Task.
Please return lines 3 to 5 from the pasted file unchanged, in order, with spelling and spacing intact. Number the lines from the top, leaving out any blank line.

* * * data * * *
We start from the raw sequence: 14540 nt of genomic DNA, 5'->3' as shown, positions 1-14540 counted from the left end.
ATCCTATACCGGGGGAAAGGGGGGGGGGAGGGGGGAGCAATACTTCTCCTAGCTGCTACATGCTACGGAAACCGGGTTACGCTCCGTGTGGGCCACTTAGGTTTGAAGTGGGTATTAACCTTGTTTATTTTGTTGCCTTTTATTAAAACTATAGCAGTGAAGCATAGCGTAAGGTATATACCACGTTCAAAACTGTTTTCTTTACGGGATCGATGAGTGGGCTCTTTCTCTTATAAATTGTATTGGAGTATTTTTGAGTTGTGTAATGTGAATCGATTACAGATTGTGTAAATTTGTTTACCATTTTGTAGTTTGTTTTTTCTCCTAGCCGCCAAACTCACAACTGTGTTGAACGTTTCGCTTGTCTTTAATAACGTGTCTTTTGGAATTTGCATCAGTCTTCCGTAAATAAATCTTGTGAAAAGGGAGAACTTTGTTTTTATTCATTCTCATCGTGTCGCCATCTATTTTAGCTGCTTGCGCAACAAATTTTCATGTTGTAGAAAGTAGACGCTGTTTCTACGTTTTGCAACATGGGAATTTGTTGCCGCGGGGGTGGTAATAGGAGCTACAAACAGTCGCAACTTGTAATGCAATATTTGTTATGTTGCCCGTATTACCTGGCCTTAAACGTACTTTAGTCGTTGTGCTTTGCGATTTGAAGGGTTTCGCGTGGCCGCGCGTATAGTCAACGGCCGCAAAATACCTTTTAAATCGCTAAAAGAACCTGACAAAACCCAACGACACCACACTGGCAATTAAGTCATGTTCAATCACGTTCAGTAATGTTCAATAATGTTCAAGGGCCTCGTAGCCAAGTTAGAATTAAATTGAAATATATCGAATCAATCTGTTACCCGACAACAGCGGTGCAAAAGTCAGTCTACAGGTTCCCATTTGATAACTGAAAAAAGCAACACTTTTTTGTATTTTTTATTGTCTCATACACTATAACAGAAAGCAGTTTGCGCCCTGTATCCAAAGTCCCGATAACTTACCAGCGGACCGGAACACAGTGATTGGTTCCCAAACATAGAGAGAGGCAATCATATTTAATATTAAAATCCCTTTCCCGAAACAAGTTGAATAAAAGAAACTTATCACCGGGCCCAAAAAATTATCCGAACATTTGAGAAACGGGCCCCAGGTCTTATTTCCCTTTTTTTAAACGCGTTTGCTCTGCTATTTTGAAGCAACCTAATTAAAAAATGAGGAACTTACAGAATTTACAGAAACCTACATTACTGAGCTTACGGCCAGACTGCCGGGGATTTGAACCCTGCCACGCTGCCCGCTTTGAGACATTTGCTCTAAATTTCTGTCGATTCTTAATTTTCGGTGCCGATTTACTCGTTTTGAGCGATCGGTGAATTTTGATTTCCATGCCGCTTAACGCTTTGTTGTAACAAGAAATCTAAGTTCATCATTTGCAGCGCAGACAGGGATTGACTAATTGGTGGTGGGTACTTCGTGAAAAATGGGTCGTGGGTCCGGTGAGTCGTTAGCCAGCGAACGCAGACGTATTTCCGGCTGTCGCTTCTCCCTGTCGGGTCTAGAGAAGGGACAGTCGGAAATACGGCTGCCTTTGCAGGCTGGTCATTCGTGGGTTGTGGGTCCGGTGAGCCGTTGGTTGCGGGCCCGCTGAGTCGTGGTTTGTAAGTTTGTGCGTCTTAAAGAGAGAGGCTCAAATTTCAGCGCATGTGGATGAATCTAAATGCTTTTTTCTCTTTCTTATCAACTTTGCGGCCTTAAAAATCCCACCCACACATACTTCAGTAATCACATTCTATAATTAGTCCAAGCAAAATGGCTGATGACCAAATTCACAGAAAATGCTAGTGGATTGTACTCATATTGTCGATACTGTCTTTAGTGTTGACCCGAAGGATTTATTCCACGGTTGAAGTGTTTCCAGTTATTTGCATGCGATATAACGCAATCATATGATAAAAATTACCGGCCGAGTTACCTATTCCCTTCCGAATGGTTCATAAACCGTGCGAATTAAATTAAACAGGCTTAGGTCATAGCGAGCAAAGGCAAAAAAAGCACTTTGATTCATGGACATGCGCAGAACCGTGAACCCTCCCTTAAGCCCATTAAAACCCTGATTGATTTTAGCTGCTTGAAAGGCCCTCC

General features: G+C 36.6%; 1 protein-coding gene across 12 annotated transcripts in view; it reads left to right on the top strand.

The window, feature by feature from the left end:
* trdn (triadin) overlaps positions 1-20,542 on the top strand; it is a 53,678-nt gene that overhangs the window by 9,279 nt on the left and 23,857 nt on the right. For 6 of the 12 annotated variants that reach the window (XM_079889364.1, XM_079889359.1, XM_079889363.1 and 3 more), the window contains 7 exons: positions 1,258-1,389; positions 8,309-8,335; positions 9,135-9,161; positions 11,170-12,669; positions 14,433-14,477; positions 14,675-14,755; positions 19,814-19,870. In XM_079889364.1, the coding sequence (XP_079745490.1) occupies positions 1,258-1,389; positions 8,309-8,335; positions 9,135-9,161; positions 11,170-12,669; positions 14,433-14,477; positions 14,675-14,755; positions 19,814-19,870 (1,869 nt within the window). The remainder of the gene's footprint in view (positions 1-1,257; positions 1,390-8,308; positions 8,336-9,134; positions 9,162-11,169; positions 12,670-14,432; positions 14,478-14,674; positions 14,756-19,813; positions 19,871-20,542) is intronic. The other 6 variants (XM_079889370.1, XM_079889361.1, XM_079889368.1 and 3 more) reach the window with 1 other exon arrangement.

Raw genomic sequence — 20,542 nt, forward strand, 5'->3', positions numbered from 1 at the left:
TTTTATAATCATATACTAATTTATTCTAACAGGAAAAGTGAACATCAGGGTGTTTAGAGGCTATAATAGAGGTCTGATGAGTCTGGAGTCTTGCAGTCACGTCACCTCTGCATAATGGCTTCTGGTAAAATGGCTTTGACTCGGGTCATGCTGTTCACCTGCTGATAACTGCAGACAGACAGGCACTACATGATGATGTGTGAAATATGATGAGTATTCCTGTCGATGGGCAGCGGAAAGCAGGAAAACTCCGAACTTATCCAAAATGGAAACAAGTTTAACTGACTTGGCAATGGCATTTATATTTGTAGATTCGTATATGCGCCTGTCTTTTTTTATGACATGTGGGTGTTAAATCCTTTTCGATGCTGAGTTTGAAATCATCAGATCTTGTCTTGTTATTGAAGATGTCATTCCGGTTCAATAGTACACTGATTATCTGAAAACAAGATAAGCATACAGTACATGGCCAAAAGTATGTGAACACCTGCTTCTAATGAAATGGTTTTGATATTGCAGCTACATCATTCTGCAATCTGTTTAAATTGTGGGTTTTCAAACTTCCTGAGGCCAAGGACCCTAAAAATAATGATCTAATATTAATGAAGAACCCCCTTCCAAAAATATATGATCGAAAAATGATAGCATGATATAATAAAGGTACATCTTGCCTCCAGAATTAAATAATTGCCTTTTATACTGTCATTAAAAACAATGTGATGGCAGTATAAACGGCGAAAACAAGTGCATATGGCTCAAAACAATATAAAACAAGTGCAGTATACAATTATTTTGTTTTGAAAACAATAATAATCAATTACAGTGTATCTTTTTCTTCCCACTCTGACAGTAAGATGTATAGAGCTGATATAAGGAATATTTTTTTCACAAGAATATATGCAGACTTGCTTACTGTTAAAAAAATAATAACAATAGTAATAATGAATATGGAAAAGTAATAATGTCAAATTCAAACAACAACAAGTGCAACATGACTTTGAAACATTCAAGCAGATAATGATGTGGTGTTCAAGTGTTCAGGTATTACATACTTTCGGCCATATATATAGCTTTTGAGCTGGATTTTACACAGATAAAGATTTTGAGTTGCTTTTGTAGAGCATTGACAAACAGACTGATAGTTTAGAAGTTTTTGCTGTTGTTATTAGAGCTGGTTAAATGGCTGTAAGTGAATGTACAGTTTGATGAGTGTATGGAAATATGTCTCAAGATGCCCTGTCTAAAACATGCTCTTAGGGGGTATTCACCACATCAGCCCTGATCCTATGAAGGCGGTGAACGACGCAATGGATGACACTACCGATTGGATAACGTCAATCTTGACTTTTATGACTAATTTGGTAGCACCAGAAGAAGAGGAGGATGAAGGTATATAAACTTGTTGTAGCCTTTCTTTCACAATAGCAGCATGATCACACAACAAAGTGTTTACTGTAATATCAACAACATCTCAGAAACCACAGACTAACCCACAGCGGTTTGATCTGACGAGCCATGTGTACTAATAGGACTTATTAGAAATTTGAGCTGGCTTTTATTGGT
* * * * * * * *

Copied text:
General features: G+C 36.6%; 1 protein-coding gene across 12 annotated transcripts in view; it reads left to right on the top strand.

The window, feature by feature from the left end:
* trdn (triadin) overlaps positions 1-20,542 on the top strand; it is a 53,678-nt gene that overhangs the window by 9,279 nt on the left and 23,857 nt on the right. For 6 of the 12 annotated variants that reach the window (XM_079889364.1, XM_079889359.1, XM_079889363.1 and 3 more), the window contains 7 exons: positions 1,258-1,389; positions 8,309-8,335; positions 9,135-9,161; positions 11,170-12,669; positions 14,433-14,477; positions 14,675-14,755; positions 19,814-19,870. In XM_079889364.1, the coding sequence (XP_079745490.1) occupies positions 1,258-1,389; positions 8,309-8,335; positions 9,135-9,161; positions 11,170-12,669; positions 14,433-14,477; positions 14,675-14,755; positions 19,814-19,870 (1,869 nt within the window). The remainder of the gene's footprint in view (positions 1-1,257; positions 1,390-8,308; positions 8,336-9,134; positions 9,162-11,169; positions 12,670-14,432; positions 14,478-14,674; positions 14,756-19,813; positions 19,871-20,542) is intronic. The other 6 variants (XM_079889370.1, XM_079889361.1, XM_079889368.1 and 3 more) reach the window with 1 other exon arrangement.